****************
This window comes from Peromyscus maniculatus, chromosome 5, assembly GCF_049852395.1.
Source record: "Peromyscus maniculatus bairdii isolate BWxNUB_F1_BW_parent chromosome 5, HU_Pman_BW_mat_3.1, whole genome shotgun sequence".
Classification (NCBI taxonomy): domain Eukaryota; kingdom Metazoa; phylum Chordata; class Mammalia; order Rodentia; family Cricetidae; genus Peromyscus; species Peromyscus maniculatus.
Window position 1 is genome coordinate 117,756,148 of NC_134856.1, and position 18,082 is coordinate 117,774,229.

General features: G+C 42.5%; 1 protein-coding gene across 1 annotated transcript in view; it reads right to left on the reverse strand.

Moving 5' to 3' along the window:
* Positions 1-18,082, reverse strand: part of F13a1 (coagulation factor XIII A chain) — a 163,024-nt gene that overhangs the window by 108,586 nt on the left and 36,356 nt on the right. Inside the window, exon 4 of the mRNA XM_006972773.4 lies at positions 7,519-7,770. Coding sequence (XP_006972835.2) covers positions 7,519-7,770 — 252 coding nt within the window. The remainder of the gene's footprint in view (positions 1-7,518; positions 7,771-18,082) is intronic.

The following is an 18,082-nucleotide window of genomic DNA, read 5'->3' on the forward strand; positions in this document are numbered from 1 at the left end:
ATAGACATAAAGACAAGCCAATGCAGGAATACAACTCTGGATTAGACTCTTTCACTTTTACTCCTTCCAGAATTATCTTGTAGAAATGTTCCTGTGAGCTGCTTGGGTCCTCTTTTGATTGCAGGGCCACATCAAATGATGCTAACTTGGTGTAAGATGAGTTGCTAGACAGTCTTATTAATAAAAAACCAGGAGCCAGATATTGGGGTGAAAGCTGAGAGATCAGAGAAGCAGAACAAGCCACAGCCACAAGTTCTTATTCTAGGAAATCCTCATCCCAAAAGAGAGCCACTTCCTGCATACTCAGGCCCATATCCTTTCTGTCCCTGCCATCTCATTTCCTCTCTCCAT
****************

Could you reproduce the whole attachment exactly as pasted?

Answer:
This window comes from Peromyscus maniculatus, chromosome 5, assembly GCF_049852395.1.
Source record: "Peromyscus maniculatus bairdii isolate BWxNUB_F1_BW_parent chromosome 5, HU_Pman_BW_mat_3.1, whole genome shotgun sequence".
Classification (NCBI taxonomy): domain Eukaryota; kingdom Metazoa; phylum Chordata; class Mammalia; order Rodentia; family Cricetidae; genus Peromyscus; species Peromyscus maniculatus.
Window position 1 is genome coordinate 117,756,148 of NC_134856.1, and position 18,082 is coordinate 117,774,229.

General features: G+C 42.5%; 1 protein-coding gene across 1 annotated transcript in view; it reads right to left on the reverse strand.

Moving 5' to 3' along the window:
* Positions 1-18,082, reverse strand: part of F13a1 (coagulation factor XIII A chain) — a 163,024-nt gene that overhangs the window by 108,586 nt on the left and 36,356 nt on the right. Inside the window, exon 4 of the mRNA XM_006972773.4 lies at positions 7,519-7,770. Coding sequence (XP_006972835.2) covers positions 7,519-7,770 — 252 coding nt within the window. The remainder of the gene's footprint in view (positions 1-7,518; positions 7,771-18,082) is intronic.

The following is an 18,082-nucleotide window of genomic DNA, read 5'->3' on the forward strand; positions in this document are numbered from 1 at the left end:
ATAGACATAAAGACAAGCCAATGCAGGAATACAACTCTGGATTAGACTCTTTCACTTTTACTCCTTCCAGAATTATCTTGTAGAAATGTTCCTGTGAGCTGCTTGGGTCCTCTTTTGATTGCAGGGCCACATCAAATGATGCTAACTTGGTGTAAGATGAGTTGCTAGACAGTCTTATTAATAAAAAACCAGGAGCCAGATATTGGGGTGAAAGCTGAGAGATCAGAGAAGCAGAACAAGCCACAGCCACAAGTTCTTATTCTAGGAAATCCTCATCCCAAAAGAGAGCCACTTCCTGCATACTCAGGCCCATATCCTTTCTGTCCCTGCCATCTCATTTCCTCTCTCCAT